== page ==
Table of Contents
The AFT has been calling for standards with clear, specific content for more than a decade. But by and large, state standards are still vague and repetitive. For this issue, we called on education and subject-matter experts, as well as new and veteran teachers, to explain why strong standards are necessary for a well-aligned education system-one in which teachers, curriculum writers, textbook and assessment developers, and professional development providers have a shared understanding of what students must learn in each grade. In addition to pointing out the major weaknesses of most state standards and their deleterious effects, this issue also presents examples of clear, specific standards—some from states, others from the International Baccalaureate and Core Knowledge.
There's a Hole in State Standards (PDF)
And New Teachers Like Me Are Falling Through
By a Second-Year Teacher
Plugging the Hole in State Standards (PDF)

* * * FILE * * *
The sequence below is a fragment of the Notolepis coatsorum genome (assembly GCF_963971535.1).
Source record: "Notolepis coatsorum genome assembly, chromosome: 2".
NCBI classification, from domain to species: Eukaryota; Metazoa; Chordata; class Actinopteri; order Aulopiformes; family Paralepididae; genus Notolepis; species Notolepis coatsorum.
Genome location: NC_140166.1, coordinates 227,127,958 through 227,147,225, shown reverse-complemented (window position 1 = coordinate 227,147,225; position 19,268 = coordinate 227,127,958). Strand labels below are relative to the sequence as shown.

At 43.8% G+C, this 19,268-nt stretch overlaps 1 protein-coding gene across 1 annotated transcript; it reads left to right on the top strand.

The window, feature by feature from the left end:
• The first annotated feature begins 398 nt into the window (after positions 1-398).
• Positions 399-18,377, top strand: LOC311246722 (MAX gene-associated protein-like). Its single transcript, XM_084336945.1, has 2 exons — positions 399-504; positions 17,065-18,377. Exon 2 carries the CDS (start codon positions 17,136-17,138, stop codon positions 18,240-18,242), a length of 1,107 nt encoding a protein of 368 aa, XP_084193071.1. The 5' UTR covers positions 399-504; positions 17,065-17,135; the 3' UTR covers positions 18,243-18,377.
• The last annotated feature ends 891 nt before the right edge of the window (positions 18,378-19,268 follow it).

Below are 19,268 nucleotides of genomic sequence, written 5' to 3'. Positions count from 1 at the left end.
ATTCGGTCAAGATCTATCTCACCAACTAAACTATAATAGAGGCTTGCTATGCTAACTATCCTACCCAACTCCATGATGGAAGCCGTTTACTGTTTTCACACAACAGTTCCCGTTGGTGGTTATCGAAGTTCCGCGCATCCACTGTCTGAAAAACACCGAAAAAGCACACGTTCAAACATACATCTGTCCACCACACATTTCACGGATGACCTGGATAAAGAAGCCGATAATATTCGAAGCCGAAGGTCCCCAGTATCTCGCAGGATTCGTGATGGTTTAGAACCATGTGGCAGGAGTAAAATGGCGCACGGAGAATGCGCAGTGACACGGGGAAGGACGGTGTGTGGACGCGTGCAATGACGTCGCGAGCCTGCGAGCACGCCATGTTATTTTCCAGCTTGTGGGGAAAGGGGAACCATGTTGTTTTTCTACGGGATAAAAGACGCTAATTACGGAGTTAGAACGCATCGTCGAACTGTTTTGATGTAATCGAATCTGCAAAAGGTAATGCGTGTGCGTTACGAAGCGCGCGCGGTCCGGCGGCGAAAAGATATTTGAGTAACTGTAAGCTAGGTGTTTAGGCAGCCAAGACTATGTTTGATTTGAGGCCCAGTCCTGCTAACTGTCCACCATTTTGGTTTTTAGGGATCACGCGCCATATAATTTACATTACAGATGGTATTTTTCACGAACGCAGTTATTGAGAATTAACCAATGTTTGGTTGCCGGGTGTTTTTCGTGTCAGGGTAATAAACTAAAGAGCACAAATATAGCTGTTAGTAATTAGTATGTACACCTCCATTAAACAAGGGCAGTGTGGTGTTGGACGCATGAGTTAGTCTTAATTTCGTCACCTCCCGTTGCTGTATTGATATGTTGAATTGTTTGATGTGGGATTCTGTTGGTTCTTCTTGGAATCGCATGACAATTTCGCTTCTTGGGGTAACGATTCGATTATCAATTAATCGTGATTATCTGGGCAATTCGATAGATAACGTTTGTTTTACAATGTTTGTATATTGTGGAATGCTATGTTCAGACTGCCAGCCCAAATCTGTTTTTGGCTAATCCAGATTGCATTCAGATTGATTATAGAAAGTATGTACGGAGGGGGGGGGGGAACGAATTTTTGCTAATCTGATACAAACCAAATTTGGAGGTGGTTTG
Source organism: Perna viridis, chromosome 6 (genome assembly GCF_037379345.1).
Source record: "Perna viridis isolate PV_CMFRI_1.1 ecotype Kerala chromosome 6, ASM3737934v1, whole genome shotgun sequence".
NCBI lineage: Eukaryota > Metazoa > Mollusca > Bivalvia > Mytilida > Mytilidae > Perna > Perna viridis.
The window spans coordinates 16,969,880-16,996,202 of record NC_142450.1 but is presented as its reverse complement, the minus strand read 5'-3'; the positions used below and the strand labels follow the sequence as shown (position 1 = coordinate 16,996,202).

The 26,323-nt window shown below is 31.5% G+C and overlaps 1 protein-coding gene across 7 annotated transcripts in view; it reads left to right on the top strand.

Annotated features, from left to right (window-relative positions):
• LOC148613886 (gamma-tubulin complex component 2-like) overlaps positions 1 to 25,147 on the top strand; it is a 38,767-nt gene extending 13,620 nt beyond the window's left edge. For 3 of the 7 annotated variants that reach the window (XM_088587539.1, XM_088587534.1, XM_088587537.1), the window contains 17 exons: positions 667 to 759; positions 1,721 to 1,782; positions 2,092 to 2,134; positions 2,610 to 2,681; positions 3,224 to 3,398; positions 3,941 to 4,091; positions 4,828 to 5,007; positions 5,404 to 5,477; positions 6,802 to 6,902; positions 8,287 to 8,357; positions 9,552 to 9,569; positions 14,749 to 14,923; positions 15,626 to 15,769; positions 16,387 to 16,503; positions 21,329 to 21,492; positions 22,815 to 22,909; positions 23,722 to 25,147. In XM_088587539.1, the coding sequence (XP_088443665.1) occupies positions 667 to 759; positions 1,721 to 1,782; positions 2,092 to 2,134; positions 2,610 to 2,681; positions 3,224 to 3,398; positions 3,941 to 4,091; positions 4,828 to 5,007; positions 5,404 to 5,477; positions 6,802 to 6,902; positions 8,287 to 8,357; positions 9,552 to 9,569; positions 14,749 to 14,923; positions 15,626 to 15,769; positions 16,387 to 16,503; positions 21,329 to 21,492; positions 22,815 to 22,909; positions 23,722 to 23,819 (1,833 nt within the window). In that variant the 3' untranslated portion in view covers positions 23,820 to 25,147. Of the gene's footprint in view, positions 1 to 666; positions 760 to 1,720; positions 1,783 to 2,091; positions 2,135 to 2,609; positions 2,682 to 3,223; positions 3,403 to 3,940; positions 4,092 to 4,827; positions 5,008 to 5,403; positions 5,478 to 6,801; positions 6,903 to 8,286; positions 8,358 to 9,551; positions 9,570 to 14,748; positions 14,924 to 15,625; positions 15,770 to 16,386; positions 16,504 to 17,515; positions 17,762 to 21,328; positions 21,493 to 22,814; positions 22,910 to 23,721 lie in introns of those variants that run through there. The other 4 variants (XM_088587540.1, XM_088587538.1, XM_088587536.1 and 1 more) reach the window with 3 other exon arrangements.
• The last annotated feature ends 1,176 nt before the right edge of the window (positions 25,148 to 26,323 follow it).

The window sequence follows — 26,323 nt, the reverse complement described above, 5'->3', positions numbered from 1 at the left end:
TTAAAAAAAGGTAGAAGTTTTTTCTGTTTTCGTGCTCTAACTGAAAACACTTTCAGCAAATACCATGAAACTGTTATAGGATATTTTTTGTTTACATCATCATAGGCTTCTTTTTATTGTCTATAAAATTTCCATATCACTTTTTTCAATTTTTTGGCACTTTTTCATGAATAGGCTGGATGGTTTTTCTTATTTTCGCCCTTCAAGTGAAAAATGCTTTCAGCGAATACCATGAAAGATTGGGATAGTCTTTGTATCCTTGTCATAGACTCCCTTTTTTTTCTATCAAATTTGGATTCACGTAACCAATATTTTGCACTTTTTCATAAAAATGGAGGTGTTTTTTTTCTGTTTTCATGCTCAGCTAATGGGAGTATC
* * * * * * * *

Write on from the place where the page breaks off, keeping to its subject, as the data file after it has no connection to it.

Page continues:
One Man's Modest Proposal for Infusing More Content into the Literacy Block and Making Reading Tests More Equitable
By E. D. Hirsch, Jr.
Clear, Specific Content Holds Teaching, Texts, and Tests Together
By Heidi Glidden
What's Missing from Math Standards?
Focus, Rigor, and Coherence
By William H. Schmidt
No Contest (PDF)
Up Close, Typical State Biology Standards Don't Have the Content or Coherence of the International Baccalaureate
By Paul R. Gross
Informative, Not Scripted (PDF)
Core Knowledge Shows How Clear, Specific Content Supports Good Instruction
Standards for the Arts
They Need Clear, Specific Content Too
Before Their Time
Child Labor Around the World
By David L. Parker
An occupational physician and photographer documents the ongoing, worldwide failure to meet children's basic needs. The result: globally, 320 million children under age 16 work—many, like those shown here, in deplorable conditions.
About American Educator
American Educator is a quarterly journal of educational research and ideas published by the American Federation of Teachers. Recent articles have focused on such topics as reducing the achievement gap between poor and affluent students, heading off student discipline problems, teaching an appreciation and understanding of democracy, the benefits of a common coherent curriculum, and other issues affecting children and education here and abroad. Total circulation, as of our most recent issue, is over 900,000.